School ager with juvenile idiopathic arthritis with neck pain and torticollis for 6 weeks

CT of atlanto-axial rotatory subluxation due to juvenile idiopathic arthritis
Axial images from a CT without contrast of the cervical spine shows the C1 vertebral body rotated to the left approximately 45 degrees (top) in relation to the C2 vertebral body (middle). A MIP image (bottom) better demonstrates the rotation of C1 on C2.

The diagnosis was atlanto-axial rotatory subluxation due to juvenile idiopathic arthritis.

Preschooler with fever and torticollis

CT of atlanto-axial rotatory subluxation due to retropharyngeal abscess
Axial images with bone windows from a CT with contrast of the neck shows the C1 vertebral body (above left) rotated approximately 30 degrees to the right in relation to the C2 vertebral body (above right). Axial image with soft tissue windows (below) from the same CT shows a low density fluid collection with an enhancing rim to the left of midline in the retropharyngeal space.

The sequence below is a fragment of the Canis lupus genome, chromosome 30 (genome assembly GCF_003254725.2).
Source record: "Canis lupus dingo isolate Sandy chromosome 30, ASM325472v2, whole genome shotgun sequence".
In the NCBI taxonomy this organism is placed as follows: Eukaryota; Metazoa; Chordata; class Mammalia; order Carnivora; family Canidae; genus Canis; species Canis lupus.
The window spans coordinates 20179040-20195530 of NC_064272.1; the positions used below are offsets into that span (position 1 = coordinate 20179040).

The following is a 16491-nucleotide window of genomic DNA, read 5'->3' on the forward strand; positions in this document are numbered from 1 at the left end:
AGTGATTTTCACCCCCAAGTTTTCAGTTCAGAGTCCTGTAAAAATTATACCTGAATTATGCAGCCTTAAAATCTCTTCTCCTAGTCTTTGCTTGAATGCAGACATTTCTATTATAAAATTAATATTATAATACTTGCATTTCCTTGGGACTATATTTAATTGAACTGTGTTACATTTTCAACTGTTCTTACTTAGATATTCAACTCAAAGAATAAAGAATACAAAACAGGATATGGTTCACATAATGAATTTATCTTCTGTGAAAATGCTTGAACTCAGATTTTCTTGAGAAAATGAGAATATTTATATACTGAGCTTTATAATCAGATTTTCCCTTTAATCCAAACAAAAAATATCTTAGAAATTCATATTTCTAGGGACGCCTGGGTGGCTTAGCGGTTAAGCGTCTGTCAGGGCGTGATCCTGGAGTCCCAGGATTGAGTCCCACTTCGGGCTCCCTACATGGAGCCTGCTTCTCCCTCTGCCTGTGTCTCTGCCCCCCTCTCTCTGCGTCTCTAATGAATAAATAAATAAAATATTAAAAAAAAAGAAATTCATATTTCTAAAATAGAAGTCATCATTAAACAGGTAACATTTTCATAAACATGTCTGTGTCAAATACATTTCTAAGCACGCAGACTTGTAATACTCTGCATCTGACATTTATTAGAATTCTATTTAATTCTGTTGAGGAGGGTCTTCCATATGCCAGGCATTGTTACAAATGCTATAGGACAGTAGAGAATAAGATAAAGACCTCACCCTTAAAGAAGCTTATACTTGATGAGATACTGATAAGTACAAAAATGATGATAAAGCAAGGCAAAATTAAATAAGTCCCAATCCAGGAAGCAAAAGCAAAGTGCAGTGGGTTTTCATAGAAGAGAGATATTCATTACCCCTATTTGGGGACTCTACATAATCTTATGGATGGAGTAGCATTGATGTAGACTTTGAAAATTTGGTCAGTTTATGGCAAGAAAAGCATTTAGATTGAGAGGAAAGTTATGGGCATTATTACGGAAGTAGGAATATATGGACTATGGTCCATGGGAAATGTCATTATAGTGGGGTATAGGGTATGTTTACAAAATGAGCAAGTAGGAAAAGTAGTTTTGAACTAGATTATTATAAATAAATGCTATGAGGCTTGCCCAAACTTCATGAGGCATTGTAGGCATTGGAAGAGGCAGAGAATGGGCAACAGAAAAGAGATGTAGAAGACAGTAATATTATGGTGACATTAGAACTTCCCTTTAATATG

The diagnosis was atlanto-axial rotatory subluxation due to a retropharyngeal abscess.

Newborn with abnormal prenatal echocardiogram after PICC placement

AXR of lower extremity peripherally inserted central catheter / PICC in a left-sided inferior vena cava in a patient with situs inversus
AXR AP shows a left lower extremity PICC and a right femoral venous catheter both of whose tips project over a left-sided inferior vena cava. An umbilical venous catheter tip projects over the ductus venosus. An umbilical arterial catheter tip projects at the level of T9. Nasogastric tube tip projects over the stomach in the right upper quadrant. Feeding tube tip projects transpylorically over the duodenal bulb. The cardiac apex is in the right chest.

The diagnosis was appropriate position of the PICC and low malposition of the umbilical venous catheter in a patient with situs inversus.